To do this, some issue cards have a number written on the right bottom corner to indicate they are associated with a particular wild card.

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Wild Cards:

As mentioned, the wild cards cover all the corner cases or edge cases that you want to bring to discussion during the brainstorming session.

Usually these issues are so much on the fringe of our memory that we usually end up not even touching upon these issues during typical brainstorming sessions. These cards help us in not forgetting about them.

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Personas

These are the key elements of the game. Each persona profile is cut out and handed to each participant. Each person in the group then has to imbibe the characteristics of this persona and try to do the role play while playing the game.

This always helps keep the discussion focused from the point of view of the persona and the issues being discussed don’t become the participants issues. Since the idea is to do the role play, everything they talk and say while playing the game has to be from the point of view of the persona.

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How to play the game?

Playing Rippplr is the where the real fun begins.

Firstly, since Rippplr is a brainstorming tool, it comes into use after the research phase of the project has been completed.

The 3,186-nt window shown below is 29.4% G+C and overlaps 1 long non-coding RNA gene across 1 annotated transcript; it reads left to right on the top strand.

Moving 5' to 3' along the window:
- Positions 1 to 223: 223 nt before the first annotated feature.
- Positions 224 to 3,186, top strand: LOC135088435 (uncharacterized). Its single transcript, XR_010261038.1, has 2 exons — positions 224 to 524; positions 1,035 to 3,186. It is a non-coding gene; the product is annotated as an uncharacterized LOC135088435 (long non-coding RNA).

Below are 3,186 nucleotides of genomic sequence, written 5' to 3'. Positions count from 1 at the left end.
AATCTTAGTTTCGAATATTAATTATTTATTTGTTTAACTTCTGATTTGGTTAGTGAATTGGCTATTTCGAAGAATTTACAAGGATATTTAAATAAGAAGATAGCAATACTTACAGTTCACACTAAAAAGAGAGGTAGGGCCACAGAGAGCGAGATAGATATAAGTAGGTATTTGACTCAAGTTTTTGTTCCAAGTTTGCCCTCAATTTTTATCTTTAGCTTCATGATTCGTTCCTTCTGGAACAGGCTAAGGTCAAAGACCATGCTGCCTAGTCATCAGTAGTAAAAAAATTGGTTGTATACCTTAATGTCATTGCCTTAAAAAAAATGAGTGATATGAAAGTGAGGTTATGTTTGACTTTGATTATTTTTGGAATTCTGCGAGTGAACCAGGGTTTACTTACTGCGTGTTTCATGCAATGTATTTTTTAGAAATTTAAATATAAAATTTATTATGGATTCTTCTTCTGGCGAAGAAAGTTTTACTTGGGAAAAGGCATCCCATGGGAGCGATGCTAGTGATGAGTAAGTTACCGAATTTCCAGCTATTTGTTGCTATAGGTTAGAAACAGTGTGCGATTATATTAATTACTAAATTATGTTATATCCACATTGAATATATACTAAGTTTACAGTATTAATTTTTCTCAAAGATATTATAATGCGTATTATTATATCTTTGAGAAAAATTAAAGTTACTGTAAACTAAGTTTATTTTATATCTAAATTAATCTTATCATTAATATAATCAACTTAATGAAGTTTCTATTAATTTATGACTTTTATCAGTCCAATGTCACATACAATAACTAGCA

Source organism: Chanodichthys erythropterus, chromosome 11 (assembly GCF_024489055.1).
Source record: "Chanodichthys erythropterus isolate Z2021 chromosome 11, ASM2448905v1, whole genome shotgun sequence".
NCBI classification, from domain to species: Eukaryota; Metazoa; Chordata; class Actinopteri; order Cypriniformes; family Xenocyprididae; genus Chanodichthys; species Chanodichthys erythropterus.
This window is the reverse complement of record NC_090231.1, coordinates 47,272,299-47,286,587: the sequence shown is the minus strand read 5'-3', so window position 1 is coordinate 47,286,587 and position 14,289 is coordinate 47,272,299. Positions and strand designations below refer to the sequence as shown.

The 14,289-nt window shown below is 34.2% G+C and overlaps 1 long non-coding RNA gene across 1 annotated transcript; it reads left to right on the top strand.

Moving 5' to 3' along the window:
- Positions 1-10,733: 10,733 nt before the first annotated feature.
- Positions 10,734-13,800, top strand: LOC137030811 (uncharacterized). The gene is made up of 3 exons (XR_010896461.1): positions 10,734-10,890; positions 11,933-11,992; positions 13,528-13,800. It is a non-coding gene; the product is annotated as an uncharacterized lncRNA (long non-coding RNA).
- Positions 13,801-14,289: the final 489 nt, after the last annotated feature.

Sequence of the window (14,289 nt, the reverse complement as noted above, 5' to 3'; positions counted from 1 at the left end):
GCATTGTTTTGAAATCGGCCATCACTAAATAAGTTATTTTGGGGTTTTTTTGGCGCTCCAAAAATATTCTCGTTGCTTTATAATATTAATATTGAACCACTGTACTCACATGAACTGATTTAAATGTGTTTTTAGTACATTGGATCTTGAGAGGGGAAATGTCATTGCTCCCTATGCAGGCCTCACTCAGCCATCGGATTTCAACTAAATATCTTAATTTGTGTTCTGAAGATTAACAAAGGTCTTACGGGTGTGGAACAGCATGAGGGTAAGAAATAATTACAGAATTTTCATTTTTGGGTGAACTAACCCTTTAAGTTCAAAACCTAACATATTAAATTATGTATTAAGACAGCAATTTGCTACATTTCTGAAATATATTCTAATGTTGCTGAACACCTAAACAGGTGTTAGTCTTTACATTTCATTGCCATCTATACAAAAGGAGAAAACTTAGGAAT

So before playing the game, the users have to be informed about what the research findings have been so far (Primary as well as Secondary).

There should also be a PoV (Point of View) for which you are trying to generate ideas at this moment.

So, once each participant in the group has understood the problem statement and also selected which persona they represent, they all start taking turns.

The first person in the group has to place his/her persona in the middle of the board and give it a spin so that it starts rotating. When it stops, the user notes the number where it stopped and removes that many cards from the top of the issue cards deck and pics up the remaining topmost card.

Now, everyone in the group starts thinking about this person in this situation and start to jot down ideas they can think of to help this person overcome that situation.

They only get 2 minutes of time. Because the first few ideas that come to your mind are the most crucial ones.

After the two minutes, the first person removes his character form the board and the second person places their character.

If any issue card has a wild card associated, then first the group does the two minutes brainstorming without looking at the wild card. After the two minutes are over, the wild card is opened and they get extra one minutes to think over this additional constraint.